Gyraf 1176 Compressor – pcb set

£15.99 (exc VAT)

Gyraf website

Gyraf Do-It-Yourself 1176LN rev F

This pages contain information about building your own version of the classic 1176 compressor.

I will try to update this page reguarly if anyone shows interest in its topics. Comments and corrections are welcome, but I can’t promise to reply to all mail. If you do a project and describe it on your webpage, I’ll be more than happy to add a link here, so others can benefit from your experiences.

Disclaimer: Notice that all information, schematics, layouts etc. are supplied “as is”, and that we can in no way be held responsible for its acurateness, functionality or even safety.

Gyraf Audio shall not be responsible and disclaims all liability for any loss, liability, damage (whether direct or consequential) or expense of any nature whatsoever which may be suffered as a result of or which may be attributable, directly or indirectly, to the use of or reliance upon any information, links or service provided through this website.

The G1176:

A classic FET compressor. Not tubes, but a nice do-it-yourself project. Click the picture to see a series of pics of the first one being made.

This is an adaption of the original UREI 1176 LN rev#F to components and parts that is available (hopefully) everywhere. Adaption includes changing to standard european transistors, component values, Lundall output transformer and rotary switches for easier enclosure layout.

The PCB Layout:

The PCB Layout of the 10x16cm pcb board for the 1176 (300KB PDF-file). Rightclick the link and select “save as..”

NOTE: The PCB drawing is MIRROR’ED for easier printing, see the Pultec-DIY-page for details.

Gerber-format files for the PCB. 
Thanks to Mikkel C. Simonsen for the conversion!

The parts list for the 1176

Here you can find a PDF- version of the complete 1176 manual, including adjustment procedure and all. Observe, that this is a VERY large file – 7.67MB. Rightclick the link and select “save as..” to save this on your own machine. Better get this while it’s still there…

Front panel layout example…

On building the unit…

Building should be straight forward. Quite a lot of people has succeeded till now. But there are some common errors that you should avoid:

– Check component values before soldering in. Check specially resistors with an Ohm-meter.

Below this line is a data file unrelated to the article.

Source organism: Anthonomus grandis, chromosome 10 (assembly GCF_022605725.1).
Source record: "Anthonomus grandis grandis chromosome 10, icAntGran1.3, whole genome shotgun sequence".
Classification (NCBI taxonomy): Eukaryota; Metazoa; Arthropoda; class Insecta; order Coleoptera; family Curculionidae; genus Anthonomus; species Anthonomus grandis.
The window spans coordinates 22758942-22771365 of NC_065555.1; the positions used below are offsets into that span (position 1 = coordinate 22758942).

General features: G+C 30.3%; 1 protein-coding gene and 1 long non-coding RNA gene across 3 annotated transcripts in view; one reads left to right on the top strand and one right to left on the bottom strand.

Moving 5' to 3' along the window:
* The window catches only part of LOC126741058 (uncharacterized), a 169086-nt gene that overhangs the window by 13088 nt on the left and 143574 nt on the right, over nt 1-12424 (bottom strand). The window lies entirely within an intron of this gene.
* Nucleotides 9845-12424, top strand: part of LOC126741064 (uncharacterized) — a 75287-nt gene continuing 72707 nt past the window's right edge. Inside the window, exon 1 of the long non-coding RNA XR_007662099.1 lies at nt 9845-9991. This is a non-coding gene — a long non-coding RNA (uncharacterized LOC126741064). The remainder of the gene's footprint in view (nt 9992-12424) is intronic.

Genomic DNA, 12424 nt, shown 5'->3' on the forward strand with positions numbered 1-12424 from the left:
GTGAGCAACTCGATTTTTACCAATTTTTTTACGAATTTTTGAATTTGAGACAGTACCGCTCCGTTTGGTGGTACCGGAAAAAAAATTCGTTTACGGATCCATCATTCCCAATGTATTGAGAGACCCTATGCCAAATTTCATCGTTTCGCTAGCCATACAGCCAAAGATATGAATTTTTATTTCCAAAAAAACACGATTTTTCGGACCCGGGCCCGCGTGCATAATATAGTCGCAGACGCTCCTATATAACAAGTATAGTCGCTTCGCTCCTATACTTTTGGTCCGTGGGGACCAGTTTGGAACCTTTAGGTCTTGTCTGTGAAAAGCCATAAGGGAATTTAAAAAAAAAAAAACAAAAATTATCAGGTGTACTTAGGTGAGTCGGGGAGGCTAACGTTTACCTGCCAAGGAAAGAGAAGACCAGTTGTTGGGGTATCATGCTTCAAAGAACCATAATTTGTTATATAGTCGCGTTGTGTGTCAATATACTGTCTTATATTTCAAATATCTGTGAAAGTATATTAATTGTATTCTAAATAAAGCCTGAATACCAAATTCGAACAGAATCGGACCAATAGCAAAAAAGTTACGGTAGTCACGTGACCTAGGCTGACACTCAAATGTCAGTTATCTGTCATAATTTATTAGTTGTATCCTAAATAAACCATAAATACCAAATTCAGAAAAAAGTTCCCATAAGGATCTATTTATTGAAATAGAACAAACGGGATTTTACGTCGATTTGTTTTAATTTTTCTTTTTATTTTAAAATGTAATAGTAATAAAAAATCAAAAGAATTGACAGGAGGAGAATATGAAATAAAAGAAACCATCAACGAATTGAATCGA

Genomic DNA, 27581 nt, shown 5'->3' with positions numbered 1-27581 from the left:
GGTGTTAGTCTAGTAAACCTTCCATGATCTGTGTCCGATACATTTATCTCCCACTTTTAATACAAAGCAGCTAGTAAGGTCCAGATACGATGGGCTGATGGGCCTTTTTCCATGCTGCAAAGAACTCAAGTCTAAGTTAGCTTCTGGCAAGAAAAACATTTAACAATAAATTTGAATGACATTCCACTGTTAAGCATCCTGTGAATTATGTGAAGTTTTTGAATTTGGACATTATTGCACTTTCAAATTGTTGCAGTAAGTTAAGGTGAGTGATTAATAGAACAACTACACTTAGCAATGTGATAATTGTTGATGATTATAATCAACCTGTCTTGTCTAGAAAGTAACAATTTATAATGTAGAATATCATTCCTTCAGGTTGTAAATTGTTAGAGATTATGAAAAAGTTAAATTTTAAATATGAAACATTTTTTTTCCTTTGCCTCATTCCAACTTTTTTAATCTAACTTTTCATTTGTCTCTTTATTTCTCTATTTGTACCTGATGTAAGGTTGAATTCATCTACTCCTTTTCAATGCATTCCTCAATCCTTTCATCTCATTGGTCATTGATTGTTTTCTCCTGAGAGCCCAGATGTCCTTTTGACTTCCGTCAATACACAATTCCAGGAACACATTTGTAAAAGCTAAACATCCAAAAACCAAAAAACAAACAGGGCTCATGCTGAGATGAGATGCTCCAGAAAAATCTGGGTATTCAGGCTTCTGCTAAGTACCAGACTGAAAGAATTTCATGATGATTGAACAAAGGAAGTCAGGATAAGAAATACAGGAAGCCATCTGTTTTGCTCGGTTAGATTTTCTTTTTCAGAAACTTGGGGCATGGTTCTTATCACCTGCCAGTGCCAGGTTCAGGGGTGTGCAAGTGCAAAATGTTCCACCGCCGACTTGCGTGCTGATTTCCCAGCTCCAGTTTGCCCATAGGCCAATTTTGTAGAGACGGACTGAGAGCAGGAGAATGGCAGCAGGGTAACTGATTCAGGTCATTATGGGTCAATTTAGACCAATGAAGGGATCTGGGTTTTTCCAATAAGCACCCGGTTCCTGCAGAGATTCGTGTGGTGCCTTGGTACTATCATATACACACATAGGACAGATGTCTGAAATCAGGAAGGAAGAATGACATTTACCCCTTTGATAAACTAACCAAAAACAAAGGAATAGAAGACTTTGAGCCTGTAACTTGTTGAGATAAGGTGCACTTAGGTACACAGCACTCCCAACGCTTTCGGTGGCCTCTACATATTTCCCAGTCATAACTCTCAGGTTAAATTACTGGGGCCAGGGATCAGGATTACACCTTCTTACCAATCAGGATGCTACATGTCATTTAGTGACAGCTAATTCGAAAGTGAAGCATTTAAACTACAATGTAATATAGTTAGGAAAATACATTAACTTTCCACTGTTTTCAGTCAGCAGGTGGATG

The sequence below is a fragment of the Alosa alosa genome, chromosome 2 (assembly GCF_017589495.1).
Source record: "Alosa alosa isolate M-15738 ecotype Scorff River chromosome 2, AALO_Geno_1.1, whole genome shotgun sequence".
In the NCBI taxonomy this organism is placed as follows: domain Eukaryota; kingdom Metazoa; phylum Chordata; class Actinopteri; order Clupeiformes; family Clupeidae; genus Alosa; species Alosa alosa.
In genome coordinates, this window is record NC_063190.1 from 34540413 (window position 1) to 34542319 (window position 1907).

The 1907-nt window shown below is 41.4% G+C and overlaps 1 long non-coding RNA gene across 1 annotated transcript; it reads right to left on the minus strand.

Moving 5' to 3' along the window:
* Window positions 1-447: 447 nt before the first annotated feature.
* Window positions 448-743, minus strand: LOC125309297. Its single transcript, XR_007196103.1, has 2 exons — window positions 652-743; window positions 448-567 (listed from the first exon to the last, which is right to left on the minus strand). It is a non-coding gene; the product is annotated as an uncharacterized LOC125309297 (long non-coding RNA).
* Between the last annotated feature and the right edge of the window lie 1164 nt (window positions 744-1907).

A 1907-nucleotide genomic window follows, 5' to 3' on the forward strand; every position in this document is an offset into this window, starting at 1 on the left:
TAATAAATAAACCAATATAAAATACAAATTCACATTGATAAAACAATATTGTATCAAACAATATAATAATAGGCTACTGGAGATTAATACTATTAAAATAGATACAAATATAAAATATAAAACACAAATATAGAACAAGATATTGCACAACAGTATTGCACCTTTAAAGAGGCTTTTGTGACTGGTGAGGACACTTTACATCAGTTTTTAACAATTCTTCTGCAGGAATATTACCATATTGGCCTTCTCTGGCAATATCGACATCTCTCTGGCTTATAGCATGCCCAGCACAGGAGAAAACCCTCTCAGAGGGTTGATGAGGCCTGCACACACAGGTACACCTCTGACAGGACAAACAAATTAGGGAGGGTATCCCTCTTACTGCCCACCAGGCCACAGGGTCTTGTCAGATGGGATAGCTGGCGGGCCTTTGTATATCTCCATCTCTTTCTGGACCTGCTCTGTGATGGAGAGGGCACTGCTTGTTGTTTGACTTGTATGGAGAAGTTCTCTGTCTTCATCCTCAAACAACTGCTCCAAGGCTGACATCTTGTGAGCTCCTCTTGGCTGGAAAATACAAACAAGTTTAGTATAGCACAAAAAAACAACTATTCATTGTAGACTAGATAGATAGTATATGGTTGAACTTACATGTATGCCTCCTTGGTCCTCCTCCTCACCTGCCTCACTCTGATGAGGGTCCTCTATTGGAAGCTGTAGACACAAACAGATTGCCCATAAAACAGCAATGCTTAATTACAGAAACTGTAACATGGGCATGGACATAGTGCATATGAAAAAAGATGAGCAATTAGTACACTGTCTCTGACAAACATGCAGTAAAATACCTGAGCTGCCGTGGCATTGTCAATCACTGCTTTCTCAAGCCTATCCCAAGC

– If using NTE substitutes for semiconductors, make absolutely sure that they are actually also pin-compatible. Some DIY’ers has had problems with this.

– Use a heat sink for the 7824 voltage regulator. A small one will often do.

– Check and double check the PCB for shorts and solder blobs before powering up.

– Remember that transistors aren’t very forgiving. If they have been mounted wrong and powere’d up once, there’s a good chance they are destroyed. Replace on suspicion.

– Make sure that the centre tap of the 2x24V at the power transformer is connected to ground

– Connect 0V/Ground to chassis at – and only at – the input XLR(F) connector. Here you can also connect the mains power ground from the IEC power connector if you need that.

– Note that the LL1540 input transformer is OPTIONAL. The “real” 1176 LN rev#F uses the electronically balanced input. The input transformer option is there simply because I like what it does for the sound. But it’s not used in the original.

On adjusting the unit…

– Once the unit is built and checked, proceed with the adjustment procedure. You could use the procedure from the original .pdf manual, but that could be a bit tricky because we changed the bypass to be on the meter switch in stead of on the attack switch. So when they say “turn attack fully counterclockwise to bypass”, it could translate into something like “bypass the unit with the meter switch”. But that is not easy to follow, so here’s a simplified adjustment procedure:

There is four adjustments.

1: “Q Bias”. This is set by bypassing the unit, putting through a signal, adjusting in- and outlevel so output is around +1dB, and adjusting the trimmer untill a level drop of 1dB is acheived. This sets the FET start point in the beginning of it’s conducting range.

2: “Dist. trim”. Bypass the unit, input a ~1kHz, ~0dB signal, set unit gain to unity (by input- and output controls), and set trimmer for minimum distortion. If you have no dist.meter, simply set at middle position. Somehow this is not an important adjustment soundwise.

3: “GR meter Zero”. No input signal. Meter switch in GR mode. Adjust untill meter reads 0dBVU.

4: “GR meter Trck” (tracking). Set ratio to 1:20, set Meter to bypass. Input a 1kHz, 50mV signal. Set input level to ~12’oclock. Set output level so you get 50mV at the output also (now you have unity gain). Now set the meter switch to “GR”. Slowly turn up the level of your input signal (at the signal source, not with the input level control) while you monitor both input- and output levels with a voltmeter. When you reach a point where output level is half the input level, you have 6dB of gain reduction in the unit. Now set the “GR meter Trck” trimmer so the VU-meter reads -6dBVU. Remove input signal and (re)set “GR meter Zero” for a reading of 0dBVU. This calibrates the gr indication.

In stock

Additional information

Weight 70 g
Dimensions 200 × 100 × 6 mm

Synthesiser parts/components